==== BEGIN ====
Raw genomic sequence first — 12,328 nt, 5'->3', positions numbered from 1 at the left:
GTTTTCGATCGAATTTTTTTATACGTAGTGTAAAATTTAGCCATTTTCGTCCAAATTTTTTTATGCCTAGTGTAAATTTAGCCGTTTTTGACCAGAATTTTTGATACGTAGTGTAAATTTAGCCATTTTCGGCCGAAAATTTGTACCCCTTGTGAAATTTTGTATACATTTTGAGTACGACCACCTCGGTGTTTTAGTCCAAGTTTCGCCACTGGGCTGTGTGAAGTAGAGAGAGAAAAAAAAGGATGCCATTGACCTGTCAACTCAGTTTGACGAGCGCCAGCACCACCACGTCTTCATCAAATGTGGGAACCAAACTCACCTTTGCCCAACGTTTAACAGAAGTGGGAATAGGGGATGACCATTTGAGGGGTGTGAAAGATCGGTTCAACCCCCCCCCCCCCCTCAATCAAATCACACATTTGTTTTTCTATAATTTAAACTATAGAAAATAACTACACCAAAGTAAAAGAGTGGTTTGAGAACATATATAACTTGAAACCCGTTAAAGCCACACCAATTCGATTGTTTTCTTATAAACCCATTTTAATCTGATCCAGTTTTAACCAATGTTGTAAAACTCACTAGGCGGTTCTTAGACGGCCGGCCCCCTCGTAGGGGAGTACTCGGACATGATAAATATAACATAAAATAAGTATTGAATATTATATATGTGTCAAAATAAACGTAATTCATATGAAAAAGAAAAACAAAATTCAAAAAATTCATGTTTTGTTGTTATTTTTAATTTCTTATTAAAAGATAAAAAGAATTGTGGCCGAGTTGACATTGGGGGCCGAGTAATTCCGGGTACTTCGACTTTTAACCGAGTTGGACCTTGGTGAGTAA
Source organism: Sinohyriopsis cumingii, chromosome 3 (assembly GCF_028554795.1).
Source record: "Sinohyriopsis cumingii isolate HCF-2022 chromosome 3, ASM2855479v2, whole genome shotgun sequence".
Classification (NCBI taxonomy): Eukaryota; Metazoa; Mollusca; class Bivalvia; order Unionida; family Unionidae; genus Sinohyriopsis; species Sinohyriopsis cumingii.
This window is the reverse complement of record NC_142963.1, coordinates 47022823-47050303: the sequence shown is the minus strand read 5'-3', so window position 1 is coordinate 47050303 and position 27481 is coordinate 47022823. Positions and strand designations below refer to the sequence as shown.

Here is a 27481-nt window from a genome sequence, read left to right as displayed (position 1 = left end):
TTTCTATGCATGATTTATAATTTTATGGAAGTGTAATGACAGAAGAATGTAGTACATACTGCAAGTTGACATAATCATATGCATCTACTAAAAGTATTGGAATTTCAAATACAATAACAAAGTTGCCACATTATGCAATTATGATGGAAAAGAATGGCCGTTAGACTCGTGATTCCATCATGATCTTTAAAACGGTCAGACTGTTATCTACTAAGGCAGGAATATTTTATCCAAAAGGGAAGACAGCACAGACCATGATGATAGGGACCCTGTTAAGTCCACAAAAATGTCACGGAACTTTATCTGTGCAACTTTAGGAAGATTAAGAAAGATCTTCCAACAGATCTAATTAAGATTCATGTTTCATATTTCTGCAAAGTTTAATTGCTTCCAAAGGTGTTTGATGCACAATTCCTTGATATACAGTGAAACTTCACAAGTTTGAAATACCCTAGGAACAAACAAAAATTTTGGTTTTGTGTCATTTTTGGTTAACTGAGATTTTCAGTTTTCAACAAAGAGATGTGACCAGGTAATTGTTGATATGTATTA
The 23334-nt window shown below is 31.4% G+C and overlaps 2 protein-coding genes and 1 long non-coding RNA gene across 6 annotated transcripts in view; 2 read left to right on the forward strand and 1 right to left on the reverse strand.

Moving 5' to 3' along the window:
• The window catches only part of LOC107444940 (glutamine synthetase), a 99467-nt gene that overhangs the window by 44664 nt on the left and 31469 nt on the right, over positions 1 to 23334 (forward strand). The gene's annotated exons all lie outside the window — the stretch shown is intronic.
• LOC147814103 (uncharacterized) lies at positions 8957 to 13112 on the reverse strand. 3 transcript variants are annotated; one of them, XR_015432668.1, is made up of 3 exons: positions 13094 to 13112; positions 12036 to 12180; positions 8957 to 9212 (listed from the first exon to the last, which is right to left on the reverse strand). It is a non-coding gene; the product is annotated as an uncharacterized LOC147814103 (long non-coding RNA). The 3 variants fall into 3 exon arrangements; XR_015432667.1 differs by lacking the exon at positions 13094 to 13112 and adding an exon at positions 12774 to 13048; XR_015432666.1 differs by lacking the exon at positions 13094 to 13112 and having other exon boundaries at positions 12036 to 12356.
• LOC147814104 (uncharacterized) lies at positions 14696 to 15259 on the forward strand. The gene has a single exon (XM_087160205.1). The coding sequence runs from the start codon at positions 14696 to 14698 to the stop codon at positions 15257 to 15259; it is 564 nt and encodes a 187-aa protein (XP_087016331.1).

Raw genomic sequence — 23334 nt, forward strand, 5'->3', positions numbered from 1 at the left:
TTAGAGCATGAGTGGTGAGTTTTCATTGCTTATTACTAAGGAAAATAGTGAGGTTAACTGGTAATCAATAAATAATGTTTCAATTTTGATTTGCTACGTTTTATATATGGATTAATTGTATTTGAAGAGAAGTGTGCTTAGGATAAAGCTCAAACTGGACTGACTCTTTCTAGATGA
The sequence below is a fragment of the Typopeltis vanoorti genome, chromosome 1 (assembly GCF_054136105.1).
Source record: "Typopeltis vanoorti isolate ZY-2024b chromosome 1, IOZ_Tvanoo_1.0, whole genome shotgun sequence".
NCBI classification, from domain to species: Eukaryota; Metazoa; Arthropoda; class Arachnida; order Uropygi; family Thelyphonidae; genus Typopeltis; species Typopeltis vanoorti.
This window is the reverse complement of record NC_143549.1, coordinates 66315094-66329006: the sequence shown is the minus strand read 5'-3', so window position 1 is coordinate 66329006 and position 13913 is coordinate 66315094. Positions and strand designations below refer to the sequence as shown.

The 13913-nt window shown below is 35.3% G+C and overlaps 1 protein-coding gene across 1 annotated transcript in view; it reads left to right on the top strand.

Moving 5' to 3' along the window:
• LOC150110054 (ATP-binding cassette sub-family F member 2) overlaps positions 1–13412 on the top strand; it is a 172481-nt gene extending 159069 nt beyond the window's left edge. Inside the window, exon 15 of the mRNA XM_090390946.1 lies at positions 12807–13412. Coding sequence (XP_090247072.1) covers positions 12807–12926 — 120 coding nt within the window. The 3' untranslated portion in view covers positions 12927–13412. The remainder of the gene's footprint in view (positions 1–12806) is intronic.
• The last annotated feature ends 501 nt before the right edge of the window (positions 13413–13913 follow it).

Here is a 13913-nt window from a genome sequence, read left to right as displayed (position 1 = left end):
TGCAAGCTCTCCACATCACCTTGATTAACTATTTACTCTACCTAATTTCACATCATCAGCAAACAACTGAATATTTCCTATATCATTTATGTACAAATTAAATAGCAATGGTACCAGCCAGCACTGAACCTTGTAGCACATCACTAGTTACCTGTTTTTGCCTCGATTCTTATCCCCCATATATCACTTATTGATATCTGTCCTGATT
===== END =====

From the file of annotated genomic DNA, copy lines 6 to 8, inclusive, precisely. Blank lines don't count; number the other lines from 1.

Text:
This window is the reverse complement of record NC_142963.1, coordinates 47022823-47050303: the sequence shown is the minus strand read 5'-3', so window position 1 is coordinate 47050303 and position 27481 is coordinate 47022823. Positions and strand designations below refer to the sequence as shown.

Here is a 27481-nt window from a genome sequence, read left to right as displayed (position 1 = left end):
TTTCTATGCATGATTTATAATTTTATGGAAGTGTAATGACAGAAGAATGTAGTACATACTGCAAGTTGACATAATCATATGCATCTACTAAAAGTATTGGAATTTCAAATACAATAACAAAGTTGCCACATTATGCAATTATGATGGAAAAGAATGGCCGTTAGACTCGTGATTCCATCATGATCTTTAAAACGGTCAGACTGTTATCTACTAAGGCAGGAATATTTTATCCAAAAGGGAAGACAGCACAGACCATGATGATAGGGACCCTGTTAAGTCCACAAAAATGTCACGGAACTTTATCTGTGCAACTTTAGGAAGATTAAGAAAGATCTTCCAACAGATCTAATTAAGATTCATGTTTCATATTTCTGCAAAGTTTAATTGCTTCCAAAGGTGTTTGATGCACAATTCCTTGATATACAGTGAAACTTCACAAGTTTGAAATACCCTAGGAACAAACAAAAATTTTGGTTTTGTGTCATTTTTGGTTAACTGAGATTTTCAGTTTTCAACAAAGAGATGTGACCAGGTAATTGTTGATATGTATTA